Security concerns mean some families will watch loved ones live their Olympic dreams on television
Gero Breloer, AP
Carol Kotsenburg had everything she needed to make the trip to Sochi, Russia, to see her 20-year-old son in the debut of Olympic slopestyle snowboarding.
“We were booked and paid for, but a few weeks ago, Sage sat me down and had a heart to heart with me,” said the Park City mother of three. “He said, ‘Whether something happens or not, it’s probably going to be one of the most heavily guarded places on the planet, and I will spend mental time on it worrying about you. If something did happen, you’re my entire family, and I could never live with it.’ ”
So for her 20-year-old son’s peace of mind, Carol will watch him compete in Krasnaya Polyana’s Rosa Khutor Extreme Park on a television surrounded by friends and family in Utah.
She feels a little cheated that she won’t be in Russia to celebrate his experience with him. But she also understands his concerns.
“I already feel bad,” she said. “I feel gypped that it’s there and it’s not safe, and I can’t run around and enjoy this once-in-a-lifetime experience.”
She said the entire family has invested in Sage’s career, and they simply want to be able to do what they have always done in his snowboard career.
“We just want to share that with him,” she said. “But TV will have to suffice.” Sage Kotsenburg wasn’t the only athlete so concerned with the safety of his family that he asked them to stay home. In fact, most athletes haven’t expressed any concern for their own safety.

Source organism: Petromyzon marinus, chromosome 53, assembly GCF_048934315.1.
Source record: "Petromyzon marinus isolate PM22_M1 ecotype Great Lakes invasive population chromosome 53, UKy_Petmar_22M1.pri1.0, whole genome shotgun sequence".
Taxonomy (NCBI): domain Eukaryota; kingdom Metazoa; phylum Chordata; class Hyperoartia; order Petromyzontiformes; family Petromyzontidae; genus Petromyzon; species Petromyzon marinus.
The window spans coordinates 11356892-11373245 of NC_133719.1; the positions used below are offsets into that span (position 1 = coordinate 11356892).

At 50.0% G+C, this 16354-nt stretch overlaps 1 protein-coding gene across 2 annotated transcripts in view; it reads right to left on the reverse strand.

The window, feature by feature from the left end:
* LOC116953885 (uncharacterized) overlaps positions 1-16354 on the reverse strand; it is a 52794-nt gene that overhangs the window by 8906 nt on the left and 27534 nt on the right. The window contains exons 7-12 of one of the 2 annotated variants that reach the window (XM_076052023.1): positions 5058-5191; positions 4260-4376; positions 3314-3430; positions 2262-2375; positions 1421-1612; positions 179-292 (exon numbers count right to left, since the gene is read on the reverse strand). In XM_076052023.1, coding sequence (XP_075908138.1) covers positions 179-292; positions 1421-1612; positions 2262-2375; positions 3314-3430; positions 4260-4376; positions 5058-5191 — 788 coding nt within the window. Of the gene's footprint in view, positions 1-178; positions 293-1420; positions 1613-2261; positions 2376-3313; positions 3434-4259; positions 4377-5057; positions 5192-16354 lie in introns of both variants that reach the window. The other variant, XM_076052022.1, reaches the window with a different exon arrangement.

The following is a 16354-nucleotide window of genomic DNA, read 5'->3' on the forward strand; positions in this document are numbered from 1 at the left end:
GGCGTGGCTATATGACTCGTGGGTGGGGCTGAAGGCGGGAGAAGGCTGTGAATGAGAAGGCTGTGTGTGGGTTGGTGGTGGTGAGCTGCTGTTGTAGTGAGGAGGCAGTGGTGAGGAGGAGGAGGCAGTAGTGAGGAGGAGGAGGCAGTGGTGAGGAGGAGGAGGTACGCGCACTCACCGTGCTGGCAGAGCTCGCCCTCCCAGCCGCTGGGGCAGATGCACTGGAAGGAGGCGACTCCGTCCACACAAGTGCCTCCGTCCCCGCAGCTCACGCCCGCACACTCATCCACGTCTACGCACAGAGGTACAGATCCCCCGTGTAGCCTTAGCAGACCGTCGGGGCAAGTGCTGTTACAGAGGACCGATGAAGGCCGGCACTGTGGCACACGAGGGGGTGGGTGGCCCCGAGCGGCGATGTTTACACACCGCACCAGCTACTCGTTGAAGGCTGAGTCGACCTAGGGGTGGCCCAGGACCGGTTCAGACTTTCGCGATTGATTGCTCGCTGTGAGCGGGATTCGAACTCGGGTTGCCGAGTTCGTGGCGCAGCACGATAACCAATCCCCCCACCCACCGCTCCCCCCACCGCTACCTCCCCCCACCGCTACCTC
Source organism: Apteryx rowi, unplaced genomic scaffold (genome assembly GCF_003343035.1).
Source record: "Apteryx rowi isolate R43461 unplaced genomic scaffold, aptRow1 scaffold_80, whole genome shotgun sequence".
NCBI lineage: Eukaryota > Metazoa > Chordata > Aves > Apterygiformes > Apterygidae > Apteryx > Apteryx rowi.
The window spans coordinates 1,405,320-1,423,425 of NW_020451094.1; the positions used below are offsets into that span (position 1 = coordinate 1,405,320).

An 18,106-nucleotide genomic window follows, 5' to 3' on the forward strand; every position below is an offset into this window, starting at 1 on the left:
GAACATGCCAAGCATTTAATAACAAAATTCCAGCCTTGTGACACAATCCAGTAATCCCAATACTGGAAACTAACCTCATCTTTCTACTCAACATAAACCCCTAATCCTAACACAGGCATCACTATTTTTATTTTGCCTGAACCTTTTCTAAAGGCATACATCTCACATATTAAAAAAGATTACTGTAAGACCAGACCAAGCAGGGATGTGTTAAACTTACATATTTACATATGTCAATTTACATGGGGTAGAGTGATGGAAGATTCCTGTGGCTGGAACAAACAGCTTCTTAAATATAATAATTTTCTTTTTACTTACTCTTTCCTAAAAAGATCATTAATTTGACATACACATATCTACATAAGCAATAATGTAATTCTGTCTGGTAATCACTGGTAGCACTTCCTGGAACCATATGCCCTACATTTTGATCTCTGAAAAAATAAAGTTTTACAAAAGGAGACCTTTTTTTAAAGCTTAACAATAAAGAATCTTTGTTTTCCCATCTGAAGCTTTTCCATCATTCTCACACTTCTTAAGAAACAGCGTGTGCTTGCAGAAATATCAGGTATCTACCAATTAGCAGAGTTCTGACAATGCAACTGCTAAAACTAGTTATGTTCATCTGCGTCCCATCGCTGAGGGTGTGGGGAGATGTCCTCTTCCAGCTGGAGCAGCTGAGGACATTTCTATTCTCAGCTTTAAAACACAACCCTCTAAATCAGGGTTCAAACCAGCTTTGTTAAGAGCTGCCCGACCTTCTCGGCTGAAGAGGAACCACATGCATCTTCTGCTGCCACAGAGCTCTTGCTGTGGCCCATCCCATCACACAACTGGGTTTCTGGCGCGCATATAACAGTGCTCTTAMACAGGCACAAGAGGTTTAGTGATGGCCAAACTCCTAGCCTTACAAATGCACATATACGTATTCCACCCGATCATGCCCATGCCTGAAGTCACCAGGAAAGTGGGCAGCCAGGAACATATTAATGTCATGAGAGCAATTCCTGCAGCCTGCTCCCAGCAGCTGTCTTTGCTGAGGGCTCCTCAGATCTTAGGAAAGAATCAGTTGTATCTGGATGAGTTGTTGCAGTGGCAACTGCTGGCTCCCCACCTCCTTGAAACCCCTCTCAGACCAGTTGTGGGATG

Instead, the trepidation comes from thinking about their loved ones trying to navigate unfamiliar hotels and public transportation systems. The families would not be staying in the special athlete villages or team housing, so many feel their families are more vulnerable.
In those situations, the decision to leave their families home allows them to focus on the Olympic goals for which they have worked their entire lives.
From new sports to the Olympics' main event of ice hockey, athletes and their families had to make tough choices this winter.
U.S. hockey defenseman Ryan Suter asked his family to cheer from home, as well. Suter’s father, Bob, was a member of the 1980 U.S. Olympic hockey team that upset the Soviet Union on its way to a gold medal in what became known as the Miracle on Ice. And while he’s shared just about every moment his son has had in the sport they both love, Bob Suter said he understood Ryan’s concerns and planned to respect his wishes.
But like Carol Kotsenburg, he feels slighted by the threat of terrorism, and said he may change his mind if the U.S. makes it to the gold medal game.
"Everything is security, security,” Bob Suter told CBS News. “You know, it's just too bad that it takes away from the athletics and the sports and stuff," he said. "It just makes it maybe not as fun that you have to worry nowadays."
For some families, the opportunity to see their children live the Olympic dream is just too enticing. Barbara Jerome, whose daughter, Jessica, will compete in the inaugural Olympic women’s ski jumping event, said she will take precautions, but worries won’t keep her from Sochi.
"We've been traveling for many years and always take precautions no matter where we go,” Barbara Jerome said. “We want to be there to support Jessica and so we've educated ourselves as much as possible on the security issues. We feel comfortable that inside the Olympic venues and within the park that it will be safe and secure."
Utah bobsledder Chris Fogt is especially sensitive to security issues as a captain in the Army and veteran of the Afghanistan war. He also competed in the 2010 Olympics in Vancouver, and said there is definitely a different feel in Sochi.
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